The play was part of a busy night for the Cubs' lone All-Star representative. Byrd also worked a walk in the seventh inning that loaded the bases for MVP Brian McCann's go-ahead, three-run double. Byrd raced home, slid in safely and popped up with a pump of his fist.
"We stopped the streak," Byrd beamed in a crowded NL clubhouse. "Bringing homefield advantage back to the National League, that's a plus."
That advantage was in the balance in the bottom of the ninth inning, when Red Sox slugger David Ortiz singled off Dodgers closer Jonathan Broxton to bring the potential tying run to the plate. Broxton struck out Adrian Beltre to bring up another first-time All-Star, catcher John Buck of the Blue Jays, who poked a fly ball toward Byrd in right field.
Byrd broke in, played the ball on a bounce and then fired to shortstop Rafael Furcal before Ortiz could get to second base. The only other outfield force play in an All-Star Game came in 1957, when Frank Robinson was forced at second base on Eddie Mathews fielder's choice grounder to right fielder Al Kaline.
"Wrong place. Wrong time. And the wrong guy, too," Ortiz said. "I know, man. I saw where he was playing, but everybody knows that Marlon Byrd is a guy that has great speed in the outfield. I saw him coming in, I thought he was going to catch it. ... I just got in between, and it bounced in front of him and he made a good throw to second base."
"Where that ball landed, where it was at, that's a tough play," Buck said. "I think it would've been bang-bang with anybody. Maybe with a little more speed ... I don't know. I think that's second-guessing too much.
"That was such a bloop, it looked like he was going to catch it. That's second-guessing a little too much, I think. I don't know, maybe [Ortiz's] legs were tired [after winning Monday's Home Run Derby]."
In the end, it was just a great play for a guy who has made all of six appearances in right field in the past three seasons.
"Instinct," Byrd said.
"When you're in center field, you can't make that play," he added. "But when you're on the corners, you've got a play. You have to know how to read the ball, get a great hop when it comes up, make the throw. I got all of those elements, and we got the out."
Did he think Ortiz would give him a hard time about it when their paths next cross?
"Not at all. He's seen me play the outfield," Byrd said. "He knows I do as good of a job as I can out there."
"Marlon made a good throw to second and it was a great play," said NL second baseman Brandon Phillips, of the Reds. "It was the only play he had. If that ball gets by him, it would have been second and third with one out. I'm happy for Marlon. He deserves it. I'm proud of him."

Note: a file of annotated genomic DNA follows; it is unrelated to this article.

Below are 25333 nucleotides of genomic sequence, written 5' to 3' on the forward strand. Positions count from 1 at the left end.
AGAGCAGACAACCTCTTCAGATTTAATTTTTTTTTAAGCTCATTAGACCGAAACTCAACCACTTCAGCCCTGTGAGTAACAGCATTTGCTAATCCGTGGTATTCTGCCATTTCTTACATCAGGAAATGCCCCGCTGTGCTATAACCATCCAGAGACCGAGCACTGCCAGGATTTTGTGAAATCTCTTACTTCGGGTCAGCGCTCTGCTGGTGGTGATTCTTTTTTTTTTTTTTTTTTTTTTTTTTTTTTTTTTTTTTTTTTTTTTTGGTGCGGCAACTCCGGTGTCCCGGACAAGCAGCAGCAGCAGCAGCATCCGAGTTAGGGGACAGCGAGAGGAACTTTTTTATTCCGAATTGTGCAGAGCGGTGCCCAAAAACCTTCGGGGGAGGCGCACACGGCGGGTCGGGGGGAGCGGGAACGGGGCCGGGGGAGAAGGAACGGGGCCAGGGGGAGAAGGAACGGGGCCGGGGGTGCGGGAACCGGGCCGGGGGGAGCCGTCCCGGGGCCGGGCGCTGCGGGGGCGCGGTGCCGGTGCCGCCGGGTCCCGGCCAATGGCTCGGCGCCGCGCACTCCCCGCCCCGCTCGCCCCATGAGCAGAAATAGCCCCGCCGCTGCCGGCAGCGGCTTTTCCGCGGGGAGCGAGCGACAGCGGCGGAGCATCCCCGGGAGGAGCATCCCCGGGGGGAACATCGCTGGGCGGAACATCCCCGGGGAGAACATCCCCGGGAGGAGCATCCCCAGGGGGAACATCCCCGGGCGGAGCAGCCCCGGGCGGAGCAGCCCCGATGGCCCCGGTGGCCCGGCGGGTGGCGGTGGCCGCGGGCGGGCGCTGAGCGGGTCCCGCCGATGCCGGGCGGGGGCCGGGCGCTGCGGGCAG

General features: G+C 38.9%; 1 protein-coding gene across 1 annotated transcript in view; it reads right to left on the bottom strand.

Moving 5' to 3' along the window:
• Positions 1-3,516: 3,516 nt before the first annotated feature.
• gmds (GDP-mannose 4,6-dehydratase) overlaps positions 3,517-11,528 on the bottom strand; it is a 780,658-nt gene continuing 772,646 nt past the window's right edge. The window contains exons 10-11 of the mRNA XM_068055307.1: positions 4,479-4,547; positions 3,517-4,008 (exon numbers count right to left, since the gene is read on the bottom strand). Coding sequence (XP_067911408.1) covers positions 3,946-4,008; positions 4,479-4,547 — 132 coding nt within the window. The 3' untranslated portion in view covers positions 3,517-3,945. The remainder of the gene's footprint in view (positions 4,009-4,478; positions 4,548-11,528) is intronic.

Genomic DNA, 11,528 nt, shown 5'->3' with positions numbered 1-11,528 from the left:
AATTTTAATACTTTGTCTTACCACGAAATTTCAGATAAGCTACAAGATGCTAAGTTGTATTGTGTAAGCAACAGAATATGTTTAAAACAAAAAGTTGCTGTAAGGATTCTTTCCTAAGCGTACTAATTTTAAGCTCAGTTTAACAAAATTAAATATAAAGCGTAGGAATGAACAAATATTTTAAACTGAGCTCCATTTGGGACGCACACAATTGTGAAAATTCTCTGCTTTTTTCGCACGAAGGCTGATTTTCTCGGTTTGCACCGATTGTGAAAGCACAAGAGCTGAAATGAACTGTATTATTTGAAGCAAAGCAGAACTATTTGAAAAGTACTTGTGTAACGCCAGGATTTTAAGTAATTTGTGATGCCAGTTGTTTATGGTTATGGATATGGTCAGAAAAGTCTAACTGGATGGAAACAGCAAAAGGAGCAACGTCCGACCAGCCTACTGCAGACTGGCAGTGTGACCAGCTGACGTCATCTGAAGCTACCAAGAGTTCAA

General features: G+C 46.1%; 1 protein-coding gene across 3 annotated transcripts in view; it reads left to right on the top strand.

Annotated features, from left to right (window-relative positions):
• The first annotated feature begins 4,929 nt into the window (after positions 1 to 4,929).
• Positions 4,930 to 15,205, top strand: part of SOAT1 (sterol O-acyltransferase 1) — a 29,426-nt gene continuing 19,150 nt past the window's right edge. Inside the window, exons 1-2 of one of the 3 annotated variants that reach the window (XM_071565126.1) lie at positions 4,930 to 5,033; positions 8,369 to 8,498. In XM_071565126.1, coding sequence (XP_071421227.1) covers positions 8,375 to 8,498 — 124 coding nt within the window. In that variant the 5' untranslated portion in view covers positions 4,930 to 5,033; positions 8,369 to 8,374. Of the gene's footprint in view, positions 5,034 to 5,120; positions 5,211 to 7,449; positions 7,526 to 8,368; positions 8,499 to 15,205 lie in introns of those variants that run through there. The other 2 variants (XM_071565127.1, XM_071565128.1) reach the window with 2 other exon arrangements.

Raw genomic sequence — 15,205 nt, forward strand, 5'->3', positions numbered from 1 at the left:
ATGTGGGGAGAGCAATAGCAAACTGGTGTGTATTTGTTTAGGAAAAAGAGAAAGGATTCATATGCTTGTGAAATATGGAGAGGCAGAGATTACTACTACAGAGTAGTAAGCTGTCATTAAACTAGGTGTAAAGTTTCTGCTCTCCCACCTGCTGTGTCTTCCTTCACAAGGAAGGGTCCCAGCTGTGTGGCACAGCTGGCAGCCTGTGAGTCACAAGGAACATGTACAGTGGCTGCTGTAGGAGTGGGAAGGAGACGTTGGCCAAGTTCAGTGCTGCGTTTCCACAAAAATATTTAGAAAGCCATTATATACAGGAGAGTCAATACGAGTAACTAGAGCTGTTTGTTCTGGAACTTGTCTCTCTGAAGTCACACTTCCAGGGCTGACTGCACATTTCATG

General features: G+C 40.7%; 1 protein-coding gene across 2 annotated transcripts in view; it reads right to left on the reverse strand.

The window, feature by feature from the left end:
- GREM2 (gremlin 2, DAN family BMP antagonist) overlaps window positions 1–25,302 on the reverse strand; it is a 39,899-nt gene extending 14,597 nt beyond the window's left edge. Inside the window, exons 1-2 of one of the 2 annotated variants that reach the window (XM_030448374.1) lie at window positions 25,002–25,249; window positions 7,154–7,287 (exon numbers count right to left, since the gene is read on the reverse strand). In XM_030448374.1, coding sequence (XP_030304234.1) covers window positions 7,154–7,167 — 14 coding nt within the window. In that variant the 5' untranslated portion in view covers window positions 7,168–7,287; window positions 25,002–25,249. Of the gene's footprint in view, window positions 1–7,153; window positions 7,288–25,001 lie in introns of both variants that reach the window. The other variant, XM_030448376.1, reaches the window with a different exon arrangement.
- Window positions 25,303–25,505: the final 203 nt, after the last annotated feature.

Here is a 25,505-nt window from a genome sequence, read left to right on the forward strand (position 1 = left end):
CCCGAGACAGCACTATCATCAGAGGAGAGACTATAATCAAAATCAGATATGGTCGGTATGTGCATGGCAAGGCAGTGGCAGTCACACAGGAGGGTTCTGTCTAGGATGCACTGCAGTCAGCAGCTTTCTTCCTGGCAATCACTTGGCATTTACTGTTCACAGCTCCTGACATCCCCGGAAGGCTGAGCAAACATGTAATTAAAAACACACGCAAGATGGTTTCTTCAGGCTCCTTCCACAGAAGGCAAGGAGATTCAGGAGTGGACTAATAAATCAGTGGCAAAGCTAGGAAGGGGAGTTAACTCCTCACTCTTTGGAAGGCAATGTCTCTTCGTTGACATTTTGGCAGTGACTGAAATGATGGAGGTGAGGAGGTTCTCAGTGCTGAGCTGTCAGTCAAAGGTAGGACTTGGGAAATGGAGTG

Byrd entered the game as the center fielder in the fifth inning and moved to right in the bottom of the seventh after helping the NL take the lead. He batted with runners at first and third base and two outs in the top of the seventh inning and fouled off a pair of two-strike pitches from White Sox reliever Matt Thornton.
Byrd was simply in survival mode.
"Oh my God, he's tough," Byrd said. "He's throwing 97 [mph] with cut. He gets it in on you, knows how to spot it. I was trying to find a way to get on, any way."
Mission accomplished. Thornton's eighth pitch of the showdown was high, and Byrd trotted to first base. Two pitches later he was on the move, after McCann pulled a double into the right-field corner.
"I didn't see it land," Byrd said. "I saw it come off his bat and started running like I stole something. That was it. I was trying to get home any way that I could."
He did, sending the NL on the way to a long-awaited win.
Even before his late-inning activity, Byrd had authored one of the 81st All-Star Game's most compelling stories. He had a solid rookie season in 2003, but then bounced between the big leagues and the Minors for the Phillies over the next three years. He was released by the Nationals in early 2007, but revived his career in Texas.
Three years later, Byrd was the Cubs' lone All-Star. He won that honor by hitting .317 in the first half with nine home runs and 40 RBIs. Byrd is also tied for the NL lead with 27 doubles.
At 32, he is the third-oldest of the first-time All-Stars. NL teammate Arthur Rhodes of the Reds is 40, and Thornton is 33. Byrd is about two months older than Orioles infielder Ty Wigginton.
"It usually doesn't happen," he said of his inclusion in the Midsummer Classic. "Usually, your All-Stars are going to be your superstars. Even when a guy has a big first half, he doesn't always get recognized. To be voted in, it's a huge honor. The guys in this league have really watched what I've done."
That's why Byrd savored the week's experience.
"It's very humbling," he said. "You always believe as a player that you can play. You have to have that confidence and that swagger. But at the same time, I'm a couple [lockers] down from Albert Pujols. I'm looking over at Chris Carpenter, Roy Halladay and then a guy who's 15-1, Ubaldo Jimenez. You realize that you're among the greats in the game."